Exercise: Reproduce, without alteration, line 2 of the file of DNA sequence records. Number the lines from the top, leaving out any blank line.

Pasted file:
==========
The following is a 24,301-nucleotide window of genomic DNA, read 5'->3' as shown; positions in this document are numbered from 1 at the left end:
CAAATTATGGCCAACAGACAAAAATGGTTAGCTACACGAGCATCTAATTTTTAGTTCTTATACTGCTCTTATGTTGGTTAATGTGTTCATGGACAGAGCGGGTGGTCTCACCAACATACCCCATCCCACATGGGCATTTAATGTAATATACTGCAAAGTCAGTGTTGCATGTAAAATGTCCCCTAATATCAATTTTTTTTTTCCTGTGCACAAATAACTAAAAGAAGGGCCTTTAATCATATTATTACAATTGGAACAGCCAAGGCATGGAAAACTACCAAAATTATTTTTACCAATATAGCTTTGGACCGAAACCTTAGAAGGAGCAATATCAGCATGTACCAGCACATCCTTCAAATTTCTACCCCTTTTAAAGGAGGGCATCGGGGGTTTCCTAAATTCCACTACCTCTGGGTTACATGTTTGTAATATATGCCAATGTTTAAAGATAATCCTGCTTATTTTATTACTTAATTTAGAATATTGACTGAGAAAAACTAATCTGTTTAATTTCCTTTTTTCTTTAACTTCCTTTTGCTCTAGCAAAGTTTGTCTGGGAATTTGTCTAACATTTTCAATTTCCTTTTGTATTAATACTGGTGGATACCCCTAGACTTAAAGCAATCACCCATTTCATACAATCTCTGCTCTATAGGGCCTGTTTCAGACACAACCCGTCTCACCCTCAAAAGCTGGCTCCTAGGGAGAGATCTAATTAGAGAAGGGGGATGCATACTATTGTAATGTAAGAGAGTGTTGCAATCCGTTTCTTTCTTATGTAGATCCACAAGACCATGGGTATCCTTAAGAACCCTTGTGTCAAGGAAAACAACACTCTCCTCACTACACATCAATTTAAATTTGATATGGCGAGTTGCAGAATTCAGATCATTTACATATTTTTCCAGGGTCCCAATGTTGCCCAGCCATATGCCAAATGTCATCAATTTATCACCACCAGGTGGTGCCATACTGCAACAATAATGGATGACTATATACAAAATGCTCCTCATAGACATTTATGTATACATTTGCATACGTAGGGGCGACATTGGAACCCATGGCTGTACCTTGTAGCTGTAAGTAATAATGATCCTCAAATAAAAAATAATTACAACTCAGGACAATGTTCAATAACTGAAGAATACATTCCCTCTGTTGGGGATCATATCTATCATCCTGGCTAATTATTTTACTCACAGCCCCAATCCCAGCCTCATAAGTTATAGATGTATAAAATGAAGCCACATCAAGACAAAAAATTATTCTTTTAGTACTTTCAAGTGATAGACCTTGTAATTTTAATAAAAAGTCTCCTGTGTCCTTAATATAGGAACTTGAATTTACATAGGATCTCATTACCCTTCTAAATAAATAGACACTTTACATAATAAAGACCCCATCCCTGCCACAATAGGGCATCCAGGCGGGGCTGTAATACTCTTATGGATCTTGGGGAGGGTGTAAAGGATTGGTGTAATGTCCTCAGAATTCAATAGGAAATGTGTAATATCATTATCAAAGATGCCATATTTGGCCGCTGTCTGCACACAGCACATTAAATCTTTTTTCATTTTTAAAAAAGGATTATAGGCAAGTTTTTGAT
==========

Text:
CAAATTATGGCCAACAGACAAAAATGGTTAGCTACACGAGCATCTAATTTTTAGTTCTTATACTGCTCTTATGTTGGTTAATGTGTTCATGGACAGAGCGGGTGGTCTCACCAACATACCCCATCCCACATGGGCATTTAATGTAATATACTGCAAAGTCAGTGTTGCATGTAAAATGTCCCCTAATATCAATTTTTTTTTTCCTGTGCACAAATAACTAAAAGAAGGGCCTTTAATCATATTATTACAATTGGAACAGCCAAGGCATGGAAAACTACCAAAATTATTTTTACCAATATAGCTTTGGACCGAAACCTTAGAAGGAGCAATATCAGCATGTACCAGCACATCCTTCAAATTTCTACCCCTTTTAAAGGAGGGCATCGGGGGTTTCCTAAATTCCACTACCTCTGGGTTACATGTTTGTAATATATGCCAATGTTTAAAGATAATCCTGCTTATTTTATTACTTAATTTAGAATATTGACTGAGAAAAACTAATCTGTTTAATTTCCTTTTTTCTTTAACTTCCTTTTGCTCTAGCAAAGTTTGTCTGGGAATTTGTCTAACATTTTCAATTTCCTTTTGTATTAATACTGGTGGATACCCCTAGACTTAAAGCAATCACCCATTTCATACAATCTCTGCTCTATAGGGCCTGTTTCAGACACAACCCGTCTCACCCTCAAAAGCTGGCTCCTAGGGAGAGATCTAATTAGAGAAGGGGGATGCATACTATTGTAATGTAAGAGAGTGTTGCAATCCGTTTCTTTCTTATGTAGATCCACAAGACCATGGGTATCCTTAAGAACCCTTGTGTCAAGGAAAACAACACTCTCCTCACTACACATCAATTTAAATTTGATATGGCGAGTTGCAGAATTCAGATCATTTACATATTTTTCCAGGGTCCCAATGTTGCCCAGCCATATGCCAAATGTCATCAATTTATCACCACCAGGTGGTGCCATACTGCAACAATAATGGATGACTATATACAAAATGCTCCTCATAGACATTTATGTATACATTTGCATACGTAGGGGCGACATTGGAACCCATGGCTGTACCTTGTAGCTGTAAGTAATAATGATCCTCAAATAAAAAATAATTACAACTCAGGACAATGTTCAATAACTGAAGAATACATTCCCTCTGTTGGGGATCATATCTATCATCCTGGCTAATTATTTTACTCACAGCCCCAATCCCAGCCTCATAAGTTATAGATGTATAAAATGAAGCCACATCAAGACAAAAAATTATTCTTTTAGTACTTTCAAGTGATAGACCTTGTAATTTTAATAAAAAGTCTCCTGTGTCCTTAATATAGGAACTTGAATTTACATAGGATCTCATTACCCTTCTAAATAAATAGACACTTTACATAATAAAGACCCCATCCCTGCCACAATAGGGCATCCAGGCGGGGCTGTAATACTCTTATGGATCTTGGGGAGGGTGTAAAGGATTGGTGTAATGTCCTCAGAATTCAATAGGAAATGTGTAATATCATTATCAAAGATGCCATATTTGGCCGCTGTCTGCACACAGCACATTAAATCTTTTTTCATTTTTAAAAAAGGATTATAGGCAAGTTTTTGAT